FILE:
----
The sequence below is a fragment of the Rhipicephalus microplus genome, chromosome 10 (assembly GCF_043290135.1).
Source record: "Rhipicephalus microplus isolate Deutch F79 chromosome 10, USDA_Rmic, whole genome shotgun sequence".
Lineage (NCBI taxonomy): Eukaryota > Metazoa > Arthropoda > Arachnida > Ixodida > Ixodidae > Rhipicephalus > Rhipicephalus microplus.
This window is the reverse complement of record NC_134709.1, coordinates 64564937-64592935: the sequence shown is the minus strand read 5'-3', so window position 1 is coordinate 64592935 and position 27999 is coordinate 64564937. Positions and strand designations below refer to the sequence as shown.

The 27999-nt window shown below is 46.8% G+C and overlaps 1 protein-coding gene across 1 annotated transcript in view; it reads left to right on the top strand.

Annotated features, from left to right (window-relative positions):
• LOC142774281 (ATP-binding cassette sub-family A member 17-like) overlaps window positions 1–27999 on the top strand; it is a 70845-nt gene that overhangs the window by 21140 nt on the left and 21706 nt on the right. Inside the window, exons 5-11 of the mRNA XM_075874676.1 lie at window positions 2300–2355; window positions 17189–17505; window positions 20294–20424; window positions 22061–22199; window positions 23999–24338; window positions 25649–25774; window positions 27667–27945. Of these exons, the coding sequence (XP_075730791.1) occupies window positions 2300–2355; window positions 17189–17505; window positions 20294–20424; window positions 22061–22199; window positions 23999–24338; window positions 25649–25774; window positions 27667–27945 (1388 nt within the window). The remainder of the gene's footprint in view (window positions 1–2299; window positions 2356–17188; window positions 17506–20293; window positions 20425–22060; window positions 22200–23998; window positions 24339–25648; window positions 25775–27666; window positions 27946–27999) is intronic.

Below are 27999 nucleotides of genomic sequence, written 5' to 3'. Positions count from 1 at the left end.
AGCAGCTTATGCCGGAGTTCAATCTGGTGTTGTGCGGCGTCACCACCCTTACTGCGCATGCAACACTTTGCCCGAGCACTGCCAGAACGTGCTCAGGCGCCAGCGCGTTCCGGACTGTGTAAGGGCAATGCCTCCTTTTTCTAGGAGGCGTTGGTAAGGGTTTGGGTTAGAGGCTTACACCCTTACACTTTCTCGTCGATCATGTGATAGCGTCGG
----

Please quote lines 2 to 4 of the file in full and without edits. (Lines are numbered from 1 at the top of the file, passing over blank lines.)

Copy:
Source record: "Rhipicephalus microplus isolate Deutch F79 chromosome 10, USDA_Rmic, whole genome shotgun sequence".
Lineage (NCBI taxonomy): Eukaryota > Metazoa > Arthropoda > Arachnida > Ixodida > Ixodidae > Rhipicephalus > Rhipicephalus microplus.
This window is the reverse complement of record NC_134709.1, coordinates 64564937-64592935: the sequence shown is the minus strand read 5'-3', so window position 1 is coordinate 64592935 and position 27999 is coordinate 64564937. Positions and strand designations below refer to the sequence as shown.